Hello learners, welcome to another topic of signals and systems. We hope you are having a reproductive day and to add more information in the simplest way to your day, we are discussing the responses in discrete-time signals. If you do not get the idea of the topic at the moment, do not worry because we are going to learn it in detail and you are going to enjoy it because we are making interesting patterns in MATLAB as the practical implementation of the topics. Have a look at the points that we are making clear today.

What is the LTI system?

What is impulse response?

How can we get the impulse response in MATLAB?

How can we have the output signal using codes and impulse response in MATLAB?

As we have learned so far in this series, there are two types of signals based on the shape of the signal we obtain, and these are

Discrete-time signals

Continuous-time signals

The focus of our topic is discrete-time signals in which the points of the signals are not connected with each other, but we get a line for each point in the graph, and in this way, we get a non-continuous wave. There are different types of operations that can be performed on discrete-time signals to get useful results from them. The types of operations that we are going to discuss on discrete-time signals are

Impulse Response

Frequency Response

Both of them are simple yet different from each other, and we are going to discuss all the necessary details about the impulse response in the next section. But to make a solid foundation, let us first define the LTI system.

## What is an LTI System?

We have read about the types of systems at the beginning of this course, and we know that:

“The LTI system, or the linear time-invariant system, is those which have both characteristics at the same time, that is linearity and the time-invariant property."

We are now moving towards the introduction of the impulse response.

## Impulse Response in DT Signals

Recalls that a system is something in which we provide the input at one end of the system, the operations in the system take place on the input, and from the other end of the system, we get the output.

Now coming towards the impulse response, it is the procedure or the operation that is implemented on the discrete time signal and after the application of this signal, we get the required output. To clarify this statement, have a look at the image given below:

The impulse response here is the procedure that converts the input into the required output. When calculating the result theoretically, we use the mathematical form of this image.

x[t]=h[t] * y[t]

Considering the equation given above, we see that it is in the form of a time domain, and if we want to change it into a frequency domain, then we are using the Laplace transform (if you don't know it, recollect from the previous lectures).

L(x[t])=(h[t] * y[t])

Y(s) =X(s). H(s)

And in this way, we can also change the form of the equation to get the required quantity.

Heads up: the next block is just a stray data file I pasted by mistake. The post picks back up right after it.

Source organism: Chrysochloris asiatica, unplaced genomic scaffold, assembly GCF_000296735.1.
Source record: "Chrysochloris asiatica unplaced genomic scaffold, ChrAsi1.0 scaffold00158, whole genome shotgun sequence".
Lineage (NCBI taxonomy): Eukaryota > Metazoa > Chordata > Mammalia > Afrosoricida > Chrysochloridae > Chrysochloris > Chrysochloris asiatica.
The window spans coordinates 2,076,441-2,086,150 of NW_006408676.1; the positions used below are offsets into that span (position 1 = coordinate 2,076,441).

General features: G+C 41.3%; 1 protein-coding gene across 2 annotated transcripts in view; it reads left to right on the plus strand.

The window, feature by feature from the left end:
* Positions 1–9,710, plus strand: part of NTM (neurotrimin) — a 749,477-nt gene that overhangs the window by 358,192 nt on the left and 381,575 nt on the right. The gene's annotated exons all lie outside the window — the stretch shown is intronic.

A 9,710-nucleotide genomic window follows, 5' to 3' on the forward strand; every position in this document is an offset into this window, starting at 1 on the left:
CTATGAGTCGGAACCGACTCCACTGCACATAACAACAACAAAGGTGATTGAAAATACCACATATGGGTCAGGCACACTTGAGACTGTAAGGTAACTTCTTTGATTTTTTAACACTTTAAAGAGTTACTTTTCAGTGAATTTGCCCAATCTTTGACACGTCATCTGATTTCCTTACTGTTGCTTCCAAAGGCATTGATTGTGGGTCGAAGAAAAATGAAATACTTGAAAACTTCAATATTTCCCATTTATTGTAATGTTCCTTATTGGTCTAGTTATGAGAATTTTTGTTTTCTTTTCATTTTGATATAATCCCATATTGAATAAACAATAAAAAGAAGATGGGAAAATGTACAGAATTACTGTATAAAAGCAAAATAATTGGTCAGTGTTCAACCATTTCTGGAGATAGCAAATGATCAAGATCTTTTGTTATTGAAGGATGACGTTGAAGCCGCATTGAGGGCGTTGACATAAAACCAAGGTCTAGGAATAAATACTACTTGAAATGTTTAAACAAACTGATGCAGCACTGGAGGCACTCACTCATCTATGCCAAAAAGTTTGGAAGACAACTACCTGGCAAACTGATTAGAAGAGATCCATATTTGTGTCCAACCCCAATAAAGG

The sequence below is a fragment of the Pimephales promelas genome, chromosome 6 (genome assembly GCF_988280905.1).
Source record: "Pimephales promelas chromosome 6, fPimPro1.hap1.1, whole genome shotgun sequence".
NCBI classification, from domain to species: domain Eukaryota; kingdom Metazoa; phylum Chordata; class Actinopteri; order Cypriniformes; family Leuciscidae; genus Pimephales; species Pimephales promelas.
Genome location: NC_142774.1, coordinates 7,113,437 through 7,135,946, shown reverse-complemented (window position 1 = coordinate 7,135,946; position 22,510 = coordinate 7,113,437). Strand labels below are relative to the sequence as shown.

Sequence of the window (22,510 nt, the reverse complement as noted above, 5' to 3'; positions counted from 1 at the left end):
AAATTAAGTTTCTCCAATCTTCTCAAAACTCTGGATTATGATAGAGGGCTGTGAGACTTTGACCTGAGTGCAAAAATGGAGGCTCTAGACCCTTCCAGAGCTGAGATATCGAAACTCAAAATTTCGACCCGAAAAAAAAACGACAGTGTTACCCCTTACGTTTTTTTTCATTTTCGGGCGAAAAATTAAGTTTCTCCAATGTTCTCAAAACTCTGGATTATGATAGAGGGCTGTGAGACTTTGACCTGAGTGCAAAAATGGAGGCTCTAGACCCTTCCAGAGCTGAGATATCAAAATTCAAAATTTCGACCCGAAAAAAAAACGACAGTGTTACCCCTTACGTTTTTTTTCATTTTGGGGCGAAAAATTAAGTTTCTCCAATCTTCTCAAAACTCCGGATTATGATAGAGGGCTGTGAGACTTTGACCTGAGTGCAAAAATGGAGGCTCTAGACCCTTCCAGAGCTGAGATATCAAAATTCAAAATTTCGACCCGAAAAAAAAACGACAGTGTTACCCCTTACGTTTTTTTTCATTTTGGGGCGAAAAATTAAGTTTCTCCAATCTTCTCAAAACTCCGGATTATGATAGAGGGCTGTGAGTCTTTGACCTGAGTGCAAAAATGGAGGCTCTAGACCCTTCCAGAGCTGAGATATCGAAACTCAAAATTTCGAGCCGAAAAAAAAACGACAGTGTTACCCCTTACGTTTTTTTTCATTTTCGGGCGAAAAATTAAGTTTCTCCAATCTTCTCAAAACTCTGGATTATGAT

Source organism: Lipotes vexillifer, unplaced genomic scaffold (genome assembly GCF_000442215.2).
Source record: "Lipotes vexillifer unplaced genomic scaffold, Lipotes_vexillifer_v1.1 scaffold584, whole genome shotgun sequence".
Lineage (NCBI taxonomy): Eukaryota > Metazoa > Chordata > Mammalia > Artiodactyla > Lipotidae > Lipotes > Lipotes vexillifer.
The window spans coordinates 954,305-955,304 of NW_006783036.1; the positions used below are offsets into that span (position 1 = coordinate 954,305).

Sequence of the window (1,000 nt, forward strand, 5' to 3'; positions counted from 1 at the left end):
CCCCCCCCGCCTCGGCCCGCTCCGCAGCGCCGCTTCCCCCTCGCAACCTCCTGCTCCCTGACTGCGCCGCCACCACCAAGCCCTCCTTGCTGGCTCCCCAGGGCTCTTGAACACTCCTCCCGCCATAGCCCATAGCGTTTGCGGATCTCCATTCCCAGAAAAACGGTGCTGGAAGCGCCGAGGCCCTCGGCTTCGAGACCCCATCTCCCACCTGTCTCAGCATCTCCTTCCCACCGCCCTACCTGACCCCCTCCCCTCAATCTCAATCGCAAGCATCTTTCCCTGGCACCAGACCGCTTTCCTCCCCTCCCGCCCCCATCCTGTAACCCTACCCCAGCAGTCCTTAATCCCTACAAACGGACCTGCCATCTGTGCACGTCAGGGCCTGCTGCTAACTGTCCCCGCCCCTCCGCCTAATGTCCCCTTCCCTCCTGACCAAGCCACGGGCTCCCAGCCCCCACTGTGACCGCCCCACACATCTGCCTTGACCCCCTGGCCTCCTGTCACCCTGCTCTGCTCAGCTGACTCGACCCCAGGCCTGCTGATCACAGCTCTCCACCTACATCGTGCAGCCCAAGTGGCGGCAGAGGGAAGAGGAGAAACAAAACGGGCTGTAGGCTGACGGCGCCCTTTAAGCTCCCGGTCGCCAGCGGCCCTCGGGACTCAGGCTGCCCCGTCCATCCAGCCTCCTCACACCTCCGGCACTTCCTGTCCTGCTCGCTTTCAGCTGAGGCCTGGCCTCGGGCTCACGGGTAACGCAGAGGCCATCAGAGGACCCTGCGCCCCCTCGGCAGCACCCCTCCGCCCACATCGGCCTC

Y(s) =X(s). H(s)

Or

H(s)=Y(s)/X(s)

So, in this way, we can calculate the impulse response of the discrete-time signals. The H(s) here is called the transfer function, and these are used interchangeably. When we use the function in the time domain, we call it an impulse response, and in the case of the s-domain, we call it the ratio of input and output transfer function. Both of these are used for the LTI system.

While performing the transform, the signal from the time domain to the frequency domain, you can also use the other forms of transforms as well, if you do not want to use the Laplace transform. The other two types of transform that we already know are

Z transform

Fourier transform

## Impulse Response in MATLAB

Once you know the basic definition of the impulse response, you might be interested in the example. We are describing the two methods to perform the impulse response and instead of making two different programs, we are merging them into one. Suppose we want to perform the impulse response operation with the equation given below:

½(y[n]-⅓[y-1]+2/7[y-2]+1/7[y-3]=(x[t]+x[x-1]+x[x-2])/6

Have a look at the program and if it confusing for you at the moment, do not worry, we are going to discuss it in just a bit.

Code:

fs=25;

t=0:1/fs:1;

c=(t==0)

num=1/3*ones(1,3)

den=[1/2 -1/3 2/7 1/7]

y1=filter(num,den,c)

subplot(211)

stem(t,y1)

xlabel('Using filter method /The Engineering Projects.com')

ylabel('Amplitude')

grid on

y2=impz(num,den,length(t),fs)

subplot(212)

stem(t,y2)

xlabel('Using impulse Function /The Engineering Projects.com')

ylabel('Amplitude')

grid on

Output:

#### Filter (b,a,x) function in MATLAB

The function of a filter is used to apply the digital filters to the equation with the values that are stored in the num and den. We all know that when dealing with the equations representing a signal, the ideal format is the one in which the values of the variable y are on one side of the equation and the values of the x variable are on the other side of the equation. So keep this point in mind and look at the representation of the signal. The syntax of this function is given next:

d= filter(b, a,x)

Where:

d= variable in which the result is stored

a = values with the x

b = values with the y

c = time

### Impulse Response Function in MATLAB